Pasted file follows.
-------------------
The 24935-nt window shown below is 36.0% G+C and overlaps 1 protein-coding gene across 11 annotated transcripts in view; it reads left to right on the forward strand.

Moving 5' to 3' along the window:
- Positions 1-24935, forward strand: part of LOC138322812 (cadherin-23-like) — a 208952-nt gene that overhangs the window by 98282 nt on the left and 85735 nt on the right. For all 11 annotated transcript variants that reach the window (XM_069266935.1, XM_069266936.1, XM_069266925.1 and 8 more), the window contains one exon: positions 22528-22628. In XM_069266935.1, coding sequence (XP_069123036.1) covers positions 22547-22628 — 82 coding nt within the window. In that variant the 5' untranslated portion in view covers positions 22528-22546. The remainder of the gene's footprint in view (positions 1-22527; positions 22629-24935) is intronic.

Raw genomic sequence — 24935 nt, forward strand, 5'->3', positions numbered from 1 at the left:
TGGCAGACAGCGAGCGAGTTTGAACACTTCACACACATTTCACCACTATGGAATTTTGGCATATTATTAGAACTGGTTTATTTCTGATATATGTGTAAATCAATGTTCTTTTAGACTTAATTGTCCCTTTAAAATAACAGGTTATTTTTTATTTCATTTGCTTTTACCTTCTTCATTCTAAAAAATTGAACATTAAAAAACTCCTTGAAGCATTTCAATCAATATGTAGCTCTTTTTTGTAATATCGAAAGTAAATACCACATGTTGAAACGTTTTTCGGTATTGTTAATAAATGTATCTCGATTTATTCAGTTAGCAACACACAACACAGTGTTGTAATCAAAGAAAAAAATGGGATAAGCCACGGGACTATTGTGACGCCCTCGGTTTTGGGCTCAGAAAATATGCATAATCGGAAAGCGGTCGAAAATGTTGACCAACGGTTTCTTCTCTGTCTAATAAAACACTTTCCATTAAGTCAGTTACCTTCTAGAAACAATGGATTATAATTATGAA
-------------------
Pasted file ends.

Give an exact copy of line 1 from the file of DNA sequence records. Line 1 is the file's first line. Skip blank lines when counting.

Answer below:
The 24935-nt window shown below is 36.0% G+C and overlaps 1 protein-coding gene across 11 annotated transcripts in view; it reads left to right on the forward strand.